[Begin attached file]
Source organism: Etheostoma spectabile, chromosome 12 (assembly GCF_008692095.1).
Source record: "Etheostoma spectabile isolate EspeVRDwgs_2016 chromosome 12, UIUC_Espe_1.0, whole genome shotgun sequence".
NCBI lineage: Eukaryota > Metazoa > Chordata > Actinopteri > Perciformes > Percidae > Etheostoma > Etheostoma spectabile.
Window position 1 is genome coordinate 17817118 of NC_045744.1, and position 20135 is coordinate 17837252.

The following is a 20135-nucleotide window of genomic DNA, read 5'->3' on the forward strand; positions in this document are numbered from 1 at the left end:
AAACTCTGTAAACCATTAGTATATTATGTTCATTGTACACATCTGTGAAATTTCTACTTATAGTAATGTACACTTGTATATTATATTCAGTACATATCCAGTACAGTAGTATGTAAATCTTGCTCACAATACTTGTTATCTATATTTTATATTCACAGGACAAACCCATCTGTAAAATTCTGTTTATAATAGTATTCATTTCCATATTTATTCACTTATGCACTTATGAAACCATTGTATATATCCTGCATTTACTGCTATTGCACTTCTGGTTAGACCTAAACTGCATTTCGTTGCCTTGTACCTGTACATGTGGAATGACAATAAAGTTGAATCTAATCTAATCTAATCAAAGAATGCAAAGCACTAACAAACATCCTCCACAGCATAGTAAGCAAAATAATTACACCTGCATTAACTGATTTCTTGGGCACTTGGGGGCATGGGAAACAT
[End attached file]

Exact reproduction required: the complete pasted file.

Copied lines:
Source organism: Etheostoma spectabile, chromosome 12 (assembly GCF_008692095.1).
Source record: "Etheostoma spectabile isolate EspeVRDwgs_2016 chromosome 12, UIUC_Espe_1.0, whole genome shotgun sequence".
NCBI lineage: Eukaryota > Metazoa > Chordata > Actinopteri > Perciformes > Percidae > Etheostoma > Etheostoma spectabile.
Window position 1 is genome coordinate 17817118 of NC_045744.1, and position 20135 is coordinate 17837252.

The following is a 20135-nucleotide window of genomic DNA, read 5'->3' on the forward strand; positions in this document are numbered from 1 at the left end:
AAACTCTGTAAACCATTAGTATATTATGTTCATTGTACACATCTGTGAAATTTCTACTTATAGTAATGTACACTTGTATATTATATTCAGTACATATCCAGTACAGTAGTATGTAAATCTTGCTCACAATACTTGTTATCTATATTTTATATTCACAGGACAAACCCATCTGTAAAATTCTGTTTATAATAGTATTCATTTCCATATTTATTCACTTATGCACTTATGAAACCATTGTATATATCCTGCATTTACTGCTATTGCACTTCTGGTTAGACCTAAACTGCATTTCGTTGCCTTGTACCTGTACATGTGGAATGACAATAAAGTTGAATCTAATCTAATCTAATCAAAGAATGCAAAGCACTAACAAACATCCTCCACAGCATAGTAAGCAAAATAATTACACCTGCATTAACTGATTTCTTGGGCACTTGGGGGCATGGGAAACAT